“Someone who developed knee osteoarthritis from an injury, for example, may have hurt just one part of their knee, so that’s the only compartment affected,” she says. “Whereas tricompartmental OA may be due more to a genetic factor or some other process like obesity or smoking that is causing more uniform damage throughout the joint.”

How Doctors Diagnose Tricompartmental Osteoarthritis

While it might seem like imaging tests such as X-rays would be the definitive way to identify tricompartmental osteoarthritis, Dr. Miller says these tests are actually of limited use. That’s because the signs of OA — narrow spacing between the joints due to loss of cartilage and the formation of osteophytes (bone spurs) — may not appear on an X-ray until a person’s osteoarthritis has become severe.

Instead, your doctor will rely more on family history, symptoms, and the results of a physical exam. The exam may include:

  • Range-of-motion tests
  • Feeling the affected joint for signs of OA such as tenderness and bony lumps
  • Evaluating posture and gait

X-rays are frequently ordered, but your doctor may also request a more advanced test such as an MRI if they are uncertain of your diagnosis.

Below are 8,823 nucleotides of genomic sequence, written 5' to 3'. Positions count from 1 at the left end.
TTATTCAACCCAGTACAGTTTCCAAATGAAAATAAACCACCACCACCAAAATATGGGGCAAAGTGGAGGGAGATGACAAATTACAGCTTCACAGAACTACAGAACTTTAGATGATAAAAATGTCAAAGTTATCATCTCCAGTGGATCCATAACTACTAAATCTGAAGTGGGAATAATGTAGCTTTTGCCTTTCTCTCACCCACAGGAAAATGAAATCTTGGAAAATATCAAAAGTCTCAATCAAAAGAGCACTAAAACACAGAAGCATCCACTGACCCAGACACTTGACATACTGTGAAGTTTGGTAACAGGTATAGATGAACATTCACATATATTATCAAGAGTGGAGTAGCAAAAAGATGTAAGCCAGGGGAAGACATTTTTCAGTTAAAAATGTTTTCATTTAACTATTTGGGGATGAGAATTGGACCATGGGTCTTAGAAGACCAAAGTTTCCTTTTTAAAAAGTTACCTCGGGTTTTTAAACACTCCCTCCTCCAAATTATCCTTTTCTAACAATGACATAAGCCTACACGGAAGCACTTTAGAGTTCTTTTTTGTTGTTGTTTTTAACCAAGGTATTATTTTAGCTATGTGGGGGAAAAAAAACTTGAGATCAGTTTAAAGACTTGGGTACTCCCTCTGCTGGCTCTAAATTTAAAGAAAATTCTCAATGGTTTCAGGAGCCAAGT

Primary care doctors can diagnose and manage tricompartmental osteoarthritis, though some may prefer to refer you to an orthopedic surgeon, rheumatologist, or sports medicine doctor.

Treatment for Tricompartmental Osteoarthritis

For some patients, over-the-counter pain medication such as ibuprofen or acetaminophen may be enough to manage the symptoms of tricompartmental osteoarthritis. If not, your doctor may recommend prescription-strength anti-inflammatory medication, which is available in oral and topical forms.

While corticosteroid injections and injections of hyaluronic acid (which mimics the cushioning of cartilage) can be helpful, Dr. Miller says doesn’t like to rely on them often. “They’re fine to use once in a while, but I’d rather not have patients come in every three months to get injections when they could manage their pain with oral and topical medication and lifestyle changes,” she explains.

Lifestyle changes that benefit tricompartmental OA patients include losing weight if you’re overweight or obese, exercising (a physical therapist can help you get started), and quitting smoking if you smoke.

One thing that’s usually helpful for OA, but *not* for tricompartmental OA is wearing devices like braces.

“These are helpful if only one part of the knee if affected because they’re designed to isolate and take pressure off that one part,” Dr. Miller says. “A brace won’t do anything for someone who has OA in all three compartments. It could actually make the OA in the other two compartments worse.”

Undergoing a total knee replacement is an option for people with tricompartmental OA, though surgery is best reserved for those who aren’t helped by medication and lifestyle changes. But people should stick to these less invasive treatments for a sufficient amount of time before declaring them a failure, she says: “If you haven’t improved after four to six months, then I’ll feel more confident recommending a total knee replacement.”